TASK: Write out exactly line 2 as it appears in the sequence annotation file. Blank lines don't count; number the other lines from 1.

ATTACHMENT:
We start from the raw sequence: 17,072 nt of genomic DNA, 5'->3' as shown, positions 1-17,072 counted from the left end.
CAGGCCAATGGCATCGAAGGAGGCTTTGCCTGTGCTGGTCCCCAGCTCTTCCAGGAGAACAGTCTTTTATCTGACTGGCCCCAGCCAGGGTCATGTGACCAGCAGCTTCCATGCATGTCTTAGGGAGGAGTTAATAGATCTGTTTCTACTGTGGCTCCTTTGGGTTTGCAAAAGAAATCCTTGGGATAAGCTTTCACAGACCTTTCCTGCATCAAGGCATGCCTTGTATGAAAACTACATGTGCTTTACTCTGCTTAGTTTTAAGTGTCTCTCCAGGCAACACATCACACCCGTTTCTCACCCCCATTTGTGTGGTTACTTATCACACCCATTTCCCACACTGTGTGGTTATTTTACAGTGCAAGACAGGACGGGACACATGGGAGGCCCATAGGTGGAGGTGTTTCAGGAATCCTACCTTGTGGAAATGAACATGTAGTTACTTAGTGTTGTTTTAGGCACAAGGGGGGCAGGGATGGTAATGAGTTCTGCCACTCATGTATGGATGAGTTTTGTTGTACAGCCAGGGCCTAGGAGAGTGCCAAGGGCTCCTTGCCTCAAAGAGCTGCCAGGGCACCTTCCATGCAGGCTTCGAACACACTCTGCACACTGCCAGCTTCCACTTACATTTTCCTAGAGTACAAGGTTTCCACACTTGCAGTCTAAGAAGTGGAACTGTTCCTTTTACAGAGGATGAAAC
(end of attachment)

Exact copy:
CAGGCCAATGGCATCGAAGGAGGCTTTGCCTGTGCTGGTCCCCAGCTCTTCCAGGAGAACAGTCTTTTATCTGACTGGCCCCAGCCAGGGTCATGTGACCAGCAGCTTCCATGCATGTCTTAGGGAGGAGTTAATAGATCTGTTTCTACTGTGGCTCCTTTGGGTTTGCAAAAGAAATCCTTGGGATAAGCTTTCACAGACCTTTCCTGCATCAAGGCATGCCTTGTATGAAAACTACATGTGCTTTACTCTGCTTAGTTTTAAGTGTCTCTCCAGGCAACACATCACACCCGTTTCTCACCCCCATTTGTGTGGTTACTTATCACACCCATTTCCCACACTGTGTGGTTATTTTACAGTGCAAGACAGGACGGGACACATGGGAGGCCCATAGGTGGAGGTGTTTCAGGAATCCTACCTTGTGGAAATGAACATGTAGTTACTTAGTGTTGTTTTAGGCACAAGGGGGGCAGGGATGGTAATGAGTTCTGCCACTCATGTATGGATGAGTTTTGTTGTACAGCCAGGGCCTAGGAGAGTGCCAAGGGCTCCTTGCCTCAAAGAGCTGCCAGGGCACCTTCCATGCAGGCTTCGAACACACTCTGCACACTGCCAGCTTCCACTTACATTTTCCTAGAGTACAAGGTTTCCACACTTGCAGTCTAAGAAGTGGAACTGTTCCTTTTACAGAGGATGAAAC